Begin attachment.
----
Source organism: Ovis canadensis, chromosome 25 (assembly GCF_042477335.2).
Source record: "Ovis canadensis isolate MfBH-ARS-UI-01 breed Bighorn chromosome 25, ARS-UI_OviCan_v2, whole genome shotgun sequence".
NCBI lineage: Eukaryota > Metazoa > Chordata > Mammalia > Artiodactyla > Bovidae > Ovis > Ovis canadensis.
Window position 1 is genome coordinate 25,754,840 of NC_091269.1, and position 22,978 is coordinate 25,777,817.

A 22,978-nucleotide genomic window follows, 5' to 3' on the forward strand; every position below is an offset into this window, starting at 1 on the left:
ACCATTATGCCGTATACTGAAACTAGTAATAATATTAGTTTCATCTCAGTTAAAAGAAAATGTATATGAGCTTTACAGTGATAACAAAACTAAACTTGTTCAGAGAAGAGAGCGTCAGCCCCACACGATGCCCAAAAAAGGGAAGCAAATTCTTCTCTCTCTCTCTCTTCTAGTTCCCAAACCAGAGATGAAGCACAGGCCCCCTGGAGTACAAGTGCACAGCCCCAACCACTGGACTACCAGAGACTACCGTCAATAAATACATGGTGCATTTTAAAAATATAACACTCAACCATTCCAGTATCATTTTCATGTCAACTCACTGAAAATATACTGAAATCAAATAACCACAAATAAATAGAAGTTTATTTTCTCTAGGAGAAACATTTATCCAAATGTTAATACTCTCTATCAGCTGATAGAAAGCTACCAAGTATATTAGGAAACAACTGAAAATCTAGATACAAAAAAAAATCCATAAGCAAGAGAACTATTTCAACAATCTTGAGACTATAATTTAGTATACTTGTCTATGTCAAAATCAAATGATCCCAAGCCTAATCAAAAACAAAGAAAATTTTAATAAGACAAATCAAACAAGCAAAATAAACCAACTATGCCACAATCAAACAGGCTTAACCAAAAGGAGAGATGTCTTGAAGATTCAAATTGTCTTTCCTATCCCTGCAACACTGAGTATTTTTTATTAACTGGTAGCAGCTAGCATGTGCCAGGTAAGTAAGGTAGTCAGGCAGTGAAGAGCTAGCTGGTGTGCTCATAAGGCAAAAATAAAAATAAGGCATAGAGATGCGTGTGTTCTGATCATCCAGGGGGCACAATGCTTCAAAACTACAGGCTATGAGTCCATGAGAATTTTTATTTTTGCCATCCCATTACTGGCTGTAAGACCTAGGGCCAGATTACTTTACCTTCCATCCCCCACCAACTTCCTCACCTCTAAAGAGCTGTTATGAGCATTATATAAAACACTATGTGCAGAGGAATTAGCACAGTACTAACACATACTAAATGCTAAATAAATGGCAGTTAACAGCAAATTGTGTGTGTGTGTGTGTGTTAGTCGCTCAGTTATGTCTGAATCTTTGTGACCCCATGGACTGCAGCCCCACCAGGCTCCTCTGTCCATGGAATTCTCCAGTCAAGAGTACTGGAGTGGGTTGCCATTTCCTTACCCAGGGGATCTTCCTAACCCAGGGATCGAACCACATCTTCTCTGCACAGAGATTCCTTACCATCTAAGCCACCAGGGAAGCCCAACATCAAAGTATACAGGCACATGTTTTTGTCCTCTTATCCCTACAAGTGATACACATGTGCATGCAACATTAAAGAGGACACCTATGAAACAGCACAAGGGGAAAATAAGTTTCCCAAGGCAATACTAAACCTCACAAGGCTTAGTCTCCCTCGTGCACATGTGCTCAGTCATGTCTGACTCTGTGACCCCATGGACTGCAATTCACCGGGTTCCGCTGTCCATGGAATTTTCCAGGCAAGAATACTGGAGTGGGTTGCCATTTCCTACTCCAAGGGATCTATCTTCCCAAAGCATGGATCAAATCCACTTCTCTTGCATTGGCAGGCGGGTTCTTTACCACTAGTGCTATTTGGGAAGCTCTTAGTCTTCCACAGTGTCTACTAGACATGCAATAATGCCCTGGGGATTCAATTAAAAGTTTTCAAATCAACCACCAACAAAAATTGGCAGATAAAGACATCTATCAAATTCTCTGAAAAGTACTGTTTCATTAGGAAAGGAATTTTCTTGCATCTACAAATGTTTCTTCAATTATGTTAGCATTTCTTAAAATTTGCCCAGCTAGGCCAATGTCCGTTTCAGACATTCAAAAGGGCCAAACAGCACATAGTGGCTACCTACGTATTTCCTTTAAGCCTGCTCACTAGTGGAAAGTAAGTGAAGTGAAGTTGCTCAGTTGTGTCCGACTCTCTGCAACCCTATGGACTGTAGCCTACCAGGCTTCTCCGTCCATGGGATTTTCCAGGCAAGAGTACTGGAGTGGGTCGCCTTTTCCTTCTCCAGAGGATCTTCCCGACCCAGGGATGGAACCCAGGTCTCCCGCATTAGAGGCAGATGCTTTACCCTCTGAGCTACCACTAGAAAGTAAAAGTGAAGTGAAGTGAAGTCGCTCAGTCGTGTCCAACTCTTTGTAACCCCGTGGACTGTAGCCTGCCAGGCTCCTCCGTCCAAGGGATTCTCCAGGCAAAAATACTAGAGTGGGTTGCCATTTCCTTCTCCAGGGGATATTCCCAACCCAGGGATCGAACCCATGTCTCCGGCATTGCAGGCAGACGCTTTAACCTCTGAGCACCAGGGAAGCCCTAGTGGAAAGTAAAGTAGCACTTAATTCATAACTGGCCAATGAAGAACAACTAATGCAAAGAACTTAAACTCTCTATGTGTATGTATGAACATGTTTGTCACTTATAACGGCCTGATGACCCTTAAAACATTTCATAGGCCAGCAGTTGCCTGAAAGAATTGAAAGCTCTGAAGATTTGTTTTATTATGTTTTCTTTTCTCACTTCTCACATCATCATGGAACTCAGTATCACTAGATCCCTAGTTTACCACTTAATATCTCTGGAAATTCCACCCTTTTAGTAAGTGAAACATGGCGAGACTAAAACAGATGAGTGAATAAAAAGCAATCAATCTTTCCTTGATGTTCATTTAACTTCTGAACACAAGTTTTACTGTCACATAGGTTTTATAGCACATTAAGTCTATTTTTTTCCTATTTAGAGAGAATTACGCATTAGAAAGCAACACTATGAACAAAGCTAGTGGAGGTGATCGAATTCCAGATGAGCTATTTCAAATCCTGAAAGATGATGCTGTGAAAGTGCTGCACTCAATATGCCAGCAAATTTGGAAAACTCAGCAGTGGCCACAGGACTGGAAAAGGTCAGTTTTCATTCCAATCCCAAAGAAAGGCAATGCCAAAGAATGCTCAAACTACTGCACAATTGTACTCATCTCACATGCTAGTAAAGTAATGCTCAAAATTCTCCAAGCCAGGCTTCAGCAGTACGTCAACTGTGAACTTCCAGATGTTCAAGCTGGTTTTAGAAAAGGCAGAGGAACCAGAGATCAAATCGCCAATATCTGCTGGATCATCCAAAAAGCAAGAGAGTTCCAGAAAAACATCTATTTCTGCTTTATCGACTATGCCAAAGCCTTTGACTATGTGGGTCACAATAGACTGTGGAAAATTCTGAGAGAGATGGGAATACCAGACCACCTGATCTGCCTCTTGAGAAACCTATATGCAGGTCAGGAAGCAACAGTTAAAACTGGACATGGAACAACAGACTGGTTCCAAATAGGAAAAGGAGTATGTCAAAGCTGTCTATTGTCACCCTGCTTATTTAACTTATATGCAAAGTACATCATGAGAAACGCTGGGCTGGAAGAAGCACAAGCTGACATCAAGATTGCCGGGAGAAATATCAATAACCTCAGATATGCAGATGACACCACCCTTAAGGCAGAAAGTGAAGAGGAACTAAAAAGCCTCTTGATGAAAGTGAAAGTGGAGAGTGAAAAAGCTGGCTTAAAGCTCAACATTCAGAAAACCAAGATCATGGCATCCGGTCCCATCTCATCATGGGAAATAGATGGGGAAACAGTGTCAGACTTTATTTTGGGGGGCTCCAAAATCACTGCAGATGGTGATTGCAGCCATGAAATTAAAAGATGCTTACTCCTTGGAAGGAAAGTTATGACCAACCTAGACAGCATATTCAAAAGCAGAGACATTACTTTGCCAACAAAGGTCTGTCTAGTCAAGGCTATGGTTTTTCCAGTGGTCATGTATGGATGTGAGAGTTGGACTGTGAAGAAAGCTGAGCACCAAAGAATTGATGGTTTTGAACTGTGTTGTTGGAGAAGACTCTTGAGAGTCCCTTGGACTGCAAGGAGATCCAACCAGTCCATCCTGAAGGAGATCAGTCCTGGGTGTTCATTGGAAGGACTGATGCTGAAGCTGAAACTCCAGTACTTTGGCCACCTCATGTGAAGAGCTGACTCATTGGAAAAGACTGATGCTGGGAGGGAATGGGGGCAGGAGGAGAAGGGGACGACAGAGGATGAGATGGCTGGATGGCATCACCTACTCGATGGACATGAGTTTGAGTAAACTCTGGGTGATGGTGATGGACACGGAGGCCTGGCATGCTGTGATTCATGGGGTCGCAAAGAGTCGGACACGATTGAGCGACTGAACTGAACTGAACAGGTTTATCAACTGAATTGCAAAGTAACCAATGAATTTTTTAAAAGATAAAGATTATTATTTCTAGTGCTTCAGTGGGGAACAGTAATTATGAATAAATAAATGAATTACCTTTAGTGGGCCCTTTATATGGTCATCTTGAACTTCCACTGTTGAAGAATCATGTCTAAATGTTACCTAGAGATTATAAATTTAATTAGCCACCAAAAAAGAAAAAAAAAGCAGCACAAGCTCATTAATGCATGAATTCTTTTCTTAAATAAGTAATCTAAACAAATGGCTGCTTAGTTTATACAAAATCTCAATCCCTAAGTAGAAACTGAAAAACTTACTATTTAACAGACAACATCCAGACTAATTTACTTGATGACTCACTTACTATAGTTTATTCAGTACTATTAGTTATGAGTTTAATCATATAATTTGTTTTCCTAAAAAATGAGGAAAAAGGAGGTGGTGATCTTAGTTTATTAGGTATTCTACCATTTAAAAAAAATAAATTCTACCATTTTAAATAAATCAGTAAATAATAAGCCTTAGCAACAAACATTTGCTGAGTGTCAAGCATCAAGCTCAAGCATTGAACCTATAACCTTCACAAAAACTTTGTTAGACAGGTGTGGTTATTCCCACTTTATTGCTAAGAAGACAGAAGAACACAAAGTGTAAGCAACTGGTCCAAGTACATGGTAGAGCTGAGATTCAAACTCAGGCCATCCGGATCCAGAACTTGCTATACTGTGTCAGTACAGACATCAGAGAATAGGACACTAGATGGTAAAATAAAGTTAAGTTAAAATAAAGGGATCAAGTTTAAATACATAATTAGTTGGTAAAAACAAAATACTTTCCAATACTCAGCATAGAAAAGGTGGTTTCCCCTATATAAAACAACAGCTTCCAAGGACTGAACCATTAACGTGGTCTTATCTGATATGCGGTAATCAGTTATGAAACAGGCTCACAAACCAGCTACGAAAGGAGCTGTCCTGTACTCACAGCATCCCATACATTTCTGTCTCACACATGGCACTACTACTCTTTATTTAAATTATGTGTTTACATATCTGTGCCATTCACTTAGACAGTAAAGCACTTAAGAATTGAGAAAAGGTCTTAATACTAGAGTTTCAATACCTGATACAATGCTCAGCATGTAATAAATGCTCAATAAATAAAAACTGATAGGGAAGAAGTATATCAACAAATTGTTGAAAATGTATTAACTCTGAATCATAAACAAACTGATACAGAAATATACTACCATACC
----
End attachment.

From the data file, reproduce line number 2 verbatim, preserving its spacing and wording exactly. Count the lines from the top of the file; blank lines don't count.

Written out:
Source record: "Ovis canadensis isolate MfBH-ARS-UI-01 breed Bighorn chromosome 25, ARS-UI_OviCan_v2, whole genome shotgun sequence".